It was still early in the match, but Tom Jennings was 140 balls ahead as Larry Lisciotti stared at the table. Fourteen balls sat in a tight cluster that was shaped roughly like the continent of Africa. Inside the pack, at about where Angola would be, the 4 ball was pinned against the 11. Played correctly, the 4 would drop straight into the corner pocket. Lisciotti's problem was that to hit the 4 ball he first would have to bank the cue ball off the side rail at the precise angle. It would be a risky shot, made riskier because Lisciotti was tense. So far, little had gone right in his match with Jennings.
Lisciotti cleared his throat. "Why not?" he muttered. Hunched over the table, a medallion dangling from his neck, he aimed, drew back his cue stick and drilled the cue ball toward the rail.
The action was taking place on the second night of the $10,000 Challenge of the Champions, which a fortnight ago brought the two reigning U.S. straight-pool champions together for the first time. The two U.S. champions? Indeed. Jennings won the 1976 U.S. Open, an annual tournament sponsored by the Billiard Congress of America, but his victory was tarnished. Before the Open, the BCA had announced it was cutting its prize money from $50,000 to $25,000. In protest, a group of 32 players, including most of the best shooters, had quit the BCA, formed the Professional Pool Players Association and held a championship at Asbury Park, N.J. Lisciotti won that one, clinching his victory by winning two consecutive games from Steve Mizerak, who until then had been regarded as the prince of pool.
The game that Lisciotti and Jennings played was 1,000-point catch-up, 200 points a block. Simply put, play on the first night would end when the leading scorer had sunk 200 balls. The second night, play would end when the leader had 400, and so on for five nights. In each block, the leader could advance by only 200 points, but the trailer could take the lead by making up his deficit and then sinking 200 balls before his opponent did. This format clearly favored a streak player—one specializing in long runs—over a consistent shooter, and it was designed to prevent a runaway. That way the bettors would stay interested.
And there were plenty of them packed into the back room at Hopkins Billiards in Green Brook, N.J., where about 250 spectators a night sat in a little gallery or lounged atop the half a dozen other pool tables stored there. Those who had come to bet were getting some added entertainment, because Lisciotti vs. Jennings was not merely a match of national-championship pretenders. It was also a struggle between two different visions of what pool should be—the hustlers' game and the clean, well-lit game the BCA would like pool to become.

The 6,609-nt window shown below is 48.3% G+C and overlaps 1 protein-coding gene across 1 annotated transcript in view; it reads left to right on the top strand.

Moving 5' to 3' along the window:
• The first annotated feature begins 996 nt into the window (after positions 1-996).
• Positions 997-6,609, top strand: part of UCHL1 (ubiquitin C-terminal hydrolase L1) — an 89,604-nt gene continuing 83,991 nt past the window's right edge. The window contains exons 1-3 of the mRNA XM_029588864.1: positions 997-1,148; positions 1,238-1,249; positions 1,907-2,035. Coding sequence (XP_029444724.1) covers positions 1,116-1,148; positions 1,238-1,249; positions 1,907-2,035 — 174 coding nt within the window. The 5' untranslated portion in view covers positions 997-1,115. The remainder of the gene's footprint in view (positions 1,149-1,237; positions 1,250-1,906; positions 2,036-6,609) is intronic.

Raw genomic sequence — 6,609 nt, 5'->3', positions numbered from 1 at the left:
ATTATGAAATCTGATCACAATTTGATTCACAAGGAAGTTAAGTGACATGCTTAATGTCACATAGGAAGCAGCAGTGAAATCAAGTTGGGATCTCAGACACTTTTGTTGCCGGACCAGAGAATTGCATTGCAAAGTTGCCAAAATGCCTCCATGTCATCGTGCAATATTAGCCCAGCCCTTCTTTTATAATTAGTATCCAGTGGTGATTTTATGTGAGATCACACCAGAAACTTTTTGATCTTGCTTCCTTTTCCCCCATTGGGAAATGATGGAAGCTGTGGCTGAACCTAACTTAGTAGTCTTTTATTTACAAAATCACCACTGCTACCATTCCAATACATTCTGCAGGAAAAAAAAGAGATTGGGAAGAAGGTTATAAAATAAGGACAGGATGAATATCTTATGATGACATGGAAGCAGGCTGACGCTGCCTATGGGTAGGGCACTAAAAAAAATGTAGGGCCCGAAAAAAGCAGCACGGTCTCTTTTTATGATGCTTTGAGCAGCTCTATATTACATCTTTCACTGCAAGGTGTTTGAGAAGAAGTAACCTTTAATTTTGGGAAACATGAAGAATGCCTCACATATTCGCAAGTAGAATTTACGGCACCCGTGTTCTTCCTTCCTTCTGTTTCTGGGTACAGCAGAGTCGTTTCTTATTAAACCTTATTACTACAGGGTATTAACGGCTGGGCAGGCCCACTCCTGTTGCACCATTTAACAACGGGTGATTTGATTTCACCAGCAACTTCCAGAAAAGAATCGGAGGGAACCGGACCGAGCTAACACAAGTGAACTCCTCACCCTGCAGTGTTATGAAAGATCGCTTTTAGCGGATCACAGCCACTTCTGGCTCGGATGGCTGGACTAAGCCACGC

Jennings, the BCA's man, exudes suburbia. He is 26, single, and lives with his folks and three younger siblings in a colonial house in Edison, N.J. He teaches calculus at nearby Middlesex County College and is working toward a Ph.D. in math from Rutgers. He is bright, thoughtful, articulate and reserved.
In 1966, when Jennings first set foot in a poolroom, he was accompanied by his father, an accountant at J. C. Penney, who shoots skillfully enough to sink an entire rack if all goes well. Two years later, the 17-year-old Jennings was rattling off 100-ball runs, accepting challenges—non-betting only—from the top neighborhood players and, in poolroom parlance, beating them like drums. "I have the capacity to run many balls," he says, "250, 275, 300. Not many players run them like that. At least not consistently." As a preparation for the '76 Open, Jennings invented a game for himself. For six weeks he practiced every night, the sessions ending whenever he made 100 balls in a row. Not once did he have to stay longer than an hour and a half.
A 100-ball run is nowhere near Willie Mosconi's BCA record of 526—an accomplishment so astounding that few players today believe that he did it. Only once in the history of the BCA Open has a player run 150 straight, and that was a dozen years ago.
Among the pros, Jennings is viewed as a conservative shotmaker and cautious tactician, although he does not seem so because he has a very long bridge and a freewheeling stroke. He uses a 64-inch cue stick, the longest made and the most difficult to control. Experts also contend that Jennings lacks the seasoning—the nerve-dulling kind that comes only from gambling—to be a champion of the first rank. When the cash goes down, they say, practice runs, no matter how long, are as useless as buggy whips. Jennings disagrees. "Pool is a form of expression," he says. "I'm content to practice and develop my skills."
Well, maybe not perfectly content. After winning the Open, Jennings set out to market his title. He designed a trick shot he hoped Alka-Seltzer would use in a TV commercial. He places two tablets near two glasses of water on the head rail and then drills a cue ball into the cushion. Plop-plop, fizz-fizz—the tablets jump off the rail and land in the glasses. Jennings also mailed a packet of ideas to Cleveland sports impresario Mark McCormack, visited New York City publicist Joey Goldstein and phoned Michael Trope, the Los Angeles-based football players' agent. All that materialized from these efforts was an endorsement for calfskin gloves that began, " Tom Jennings' hands are worth millions." For payment, the million-dollar hands got $500.